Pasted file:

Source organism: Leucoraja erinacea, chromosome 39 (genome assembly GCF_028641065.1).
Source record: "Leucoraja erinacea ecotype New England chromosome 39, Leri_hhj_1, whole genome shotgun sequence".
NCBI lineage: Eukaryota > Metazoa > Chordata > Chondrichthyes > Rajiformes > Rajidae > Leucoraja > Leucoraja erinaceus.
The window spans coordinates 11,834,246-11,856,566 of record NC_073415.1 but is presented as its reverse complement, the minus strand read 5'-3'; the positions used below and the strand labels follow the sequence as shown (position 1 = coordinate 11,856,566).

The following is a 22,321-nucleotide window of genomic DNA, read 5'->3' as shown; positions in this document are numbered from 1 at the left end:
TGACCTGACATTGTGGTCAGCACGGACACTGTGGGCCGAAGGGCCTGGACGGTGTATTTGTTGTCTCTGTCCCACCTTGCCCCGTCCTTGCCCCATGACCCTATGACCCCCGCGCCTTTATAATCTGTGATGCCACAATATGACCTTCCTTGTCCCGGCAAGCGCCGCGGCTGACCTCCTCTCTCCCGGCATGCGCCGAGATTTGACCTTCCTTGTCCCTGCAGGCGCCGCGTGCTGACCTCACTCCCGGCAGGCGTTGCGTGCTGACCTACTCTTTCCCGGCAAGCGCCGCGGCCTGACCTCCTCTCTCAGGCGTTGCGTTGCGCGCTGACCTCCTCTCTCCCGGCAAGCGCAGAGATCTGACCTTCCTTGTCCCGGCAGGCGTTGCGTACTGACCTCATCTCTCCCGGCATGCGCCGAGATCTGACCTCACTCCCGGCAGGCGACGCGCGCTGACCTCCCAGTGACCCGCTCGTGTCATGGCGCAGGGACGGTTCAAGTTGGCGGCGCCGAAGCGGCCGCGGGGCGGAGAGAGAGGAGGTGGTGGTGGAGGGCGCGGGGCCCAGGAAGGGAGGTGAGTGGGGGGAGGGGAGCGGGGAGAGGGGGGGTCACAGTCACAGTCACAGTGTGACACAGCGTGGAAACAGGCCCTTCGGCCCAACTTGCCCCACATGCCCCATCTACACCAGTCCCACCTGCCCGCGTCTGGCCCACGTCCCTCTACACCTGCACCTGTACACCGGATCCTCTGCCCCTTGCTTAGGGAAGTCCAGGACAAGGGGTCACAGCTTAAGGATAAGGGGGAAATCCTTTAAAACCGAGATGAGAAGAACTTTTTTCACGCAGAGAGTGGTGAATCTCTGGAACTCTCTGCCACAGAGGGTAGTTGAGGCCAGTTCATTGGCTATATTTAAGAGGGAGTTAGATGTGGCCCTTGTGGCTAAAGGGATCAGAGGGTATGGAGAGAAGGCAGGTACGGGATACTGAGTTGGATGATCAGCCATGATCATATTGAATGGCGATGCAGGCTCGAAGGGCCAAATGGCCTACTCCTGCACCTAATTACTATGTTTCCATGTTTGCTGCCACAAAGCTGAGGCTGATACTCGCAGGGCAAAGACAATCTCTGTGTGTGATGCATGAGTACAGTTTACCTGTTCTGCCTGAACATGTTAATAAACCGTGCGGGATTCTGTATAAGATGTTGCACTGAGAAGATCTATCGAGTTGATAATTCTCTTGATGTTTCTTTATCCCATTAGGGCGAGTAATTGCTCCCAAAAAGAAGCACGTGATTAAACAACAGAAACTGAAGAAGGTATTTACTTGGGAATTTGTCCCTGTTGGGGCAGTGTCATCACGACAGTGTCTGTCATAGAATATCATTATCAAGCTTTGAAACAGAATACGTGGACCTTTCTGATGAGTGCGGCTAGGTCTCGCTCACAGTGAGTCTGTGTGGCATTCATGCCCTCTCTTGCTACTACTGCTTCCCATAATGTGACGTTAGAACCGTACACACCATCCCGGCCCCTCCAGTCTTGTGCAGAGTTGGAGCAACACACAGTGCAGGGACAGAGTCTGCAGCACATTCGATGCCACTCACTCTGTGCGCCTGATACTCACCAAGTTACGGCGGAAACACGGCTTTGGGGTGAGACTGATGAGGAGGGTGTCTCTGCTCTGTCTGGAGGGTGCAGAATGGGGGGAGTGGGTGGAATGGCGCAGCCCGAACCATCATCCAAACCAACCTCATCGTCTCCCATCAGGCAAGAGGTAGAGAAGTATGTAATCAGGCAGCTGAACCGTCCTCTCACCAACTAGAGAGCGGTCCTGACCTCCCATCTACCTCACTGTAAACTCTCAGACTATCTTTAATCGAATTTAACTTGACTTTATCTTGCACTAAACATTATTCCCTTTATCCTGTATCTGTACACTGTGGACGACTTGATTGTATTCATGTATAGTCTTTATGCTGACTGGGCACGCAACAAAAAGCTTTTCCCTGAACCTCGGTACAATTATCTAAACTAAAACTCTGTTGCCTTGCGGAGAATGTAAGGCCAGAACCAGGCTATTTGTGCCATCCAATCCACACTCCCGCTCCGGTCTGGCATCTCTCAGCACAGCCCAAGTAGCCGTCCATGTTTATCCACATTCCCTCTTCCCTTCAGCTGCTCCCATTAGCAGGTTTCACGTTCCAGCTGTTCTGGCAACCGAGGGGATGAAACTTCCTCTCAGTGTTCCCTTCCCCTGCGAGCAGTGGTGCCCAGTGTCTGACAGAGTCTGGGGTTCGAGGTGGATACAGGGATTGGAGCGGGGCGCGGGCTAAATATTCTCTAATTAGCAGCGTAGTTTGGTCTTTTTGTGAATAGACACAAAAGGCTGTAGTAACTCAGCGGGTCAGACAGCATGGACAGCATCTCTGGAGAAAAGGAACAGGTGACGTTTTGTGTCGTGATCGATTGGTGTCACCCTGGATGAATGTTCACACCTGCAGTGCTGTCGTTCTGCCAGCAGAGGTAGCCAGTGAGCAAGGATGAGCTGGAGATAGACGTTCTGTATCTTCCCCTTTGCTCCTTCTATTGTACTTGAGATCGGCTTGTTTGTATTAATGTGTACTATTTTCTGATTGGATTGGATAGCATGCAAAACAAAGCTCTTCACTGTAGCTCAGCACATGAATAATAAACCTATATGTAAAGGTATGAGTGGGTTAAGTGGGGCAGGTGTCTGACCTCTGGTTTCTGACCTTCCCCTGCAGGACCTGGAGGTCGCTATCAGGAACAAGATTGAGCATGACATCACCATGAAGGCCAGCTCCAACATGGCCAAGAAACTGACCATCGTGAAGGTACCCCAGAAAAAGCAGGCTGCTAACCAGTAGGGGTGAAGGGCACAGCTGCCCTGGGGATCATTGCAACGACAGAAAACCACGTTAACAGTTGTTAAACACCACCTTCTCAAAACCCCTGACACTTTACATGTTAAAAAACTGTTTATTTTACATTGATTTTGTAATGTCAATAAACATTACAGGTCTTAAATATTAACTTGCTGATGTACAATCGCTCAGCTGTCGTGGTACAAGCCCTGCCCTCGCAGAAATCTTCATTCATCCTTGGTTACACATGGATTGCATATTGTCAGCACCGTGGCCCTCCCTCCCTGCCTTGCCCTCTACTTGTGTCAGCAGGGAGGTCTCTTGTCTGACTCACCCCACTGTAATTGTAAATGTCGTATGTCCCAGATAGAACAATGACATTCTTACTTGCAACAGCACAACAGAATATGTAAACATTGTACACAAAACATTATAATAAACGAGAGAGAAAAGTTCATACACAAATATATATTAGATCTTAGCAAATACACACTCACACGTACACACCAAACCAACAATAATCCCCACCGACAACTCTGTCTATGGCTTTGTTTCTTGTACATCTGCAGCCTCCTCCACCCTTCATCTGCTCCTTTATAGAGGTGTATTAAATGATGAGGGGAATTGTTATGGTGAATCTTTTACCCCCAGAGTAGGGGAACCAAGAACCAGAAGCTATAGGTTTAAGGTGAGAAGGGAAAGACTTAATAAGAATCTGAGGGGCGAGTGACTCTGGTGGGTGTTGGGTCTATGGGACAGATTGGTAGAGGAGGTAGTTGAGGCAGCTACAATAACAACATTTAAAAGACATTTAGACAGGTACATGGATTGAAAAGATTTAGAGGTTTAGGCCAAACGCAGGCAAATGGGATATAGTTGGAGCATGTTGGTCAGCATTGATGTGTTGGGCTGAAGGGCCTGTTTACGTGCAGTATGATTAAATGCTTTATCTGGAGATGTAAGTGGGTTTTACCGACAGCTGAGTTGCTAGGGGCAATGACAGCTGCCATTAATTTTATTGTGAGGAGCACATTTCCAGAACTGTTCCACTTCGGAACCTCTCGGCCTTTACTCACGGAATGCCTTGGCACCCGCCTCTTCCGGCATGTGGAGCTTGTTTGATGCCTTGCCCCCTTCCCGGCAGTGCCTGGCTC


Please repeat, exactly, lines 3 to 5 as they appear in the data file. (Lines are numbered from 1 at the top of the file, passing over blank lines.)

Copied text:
NCBI lineage: Eukaryota > Metazoa > Chordata > Chondrichthyes > Rajiformes > Rajidae > Leucoraja > Leucoraja erinaceus.
The window spans coordinates 11,834,246-11,856,566 of record NC_073415.1 but is presented as its reverse complement, the minus strand read 5'-3'; the positions used below and the strand labels follow the sequence as shown (position 1 = coordinate 11,856,566).

The following is a 22,321-nucleotide window of genomic DNA, read 5'->3' as shown; positions in this document are numbered from 1 at the left end: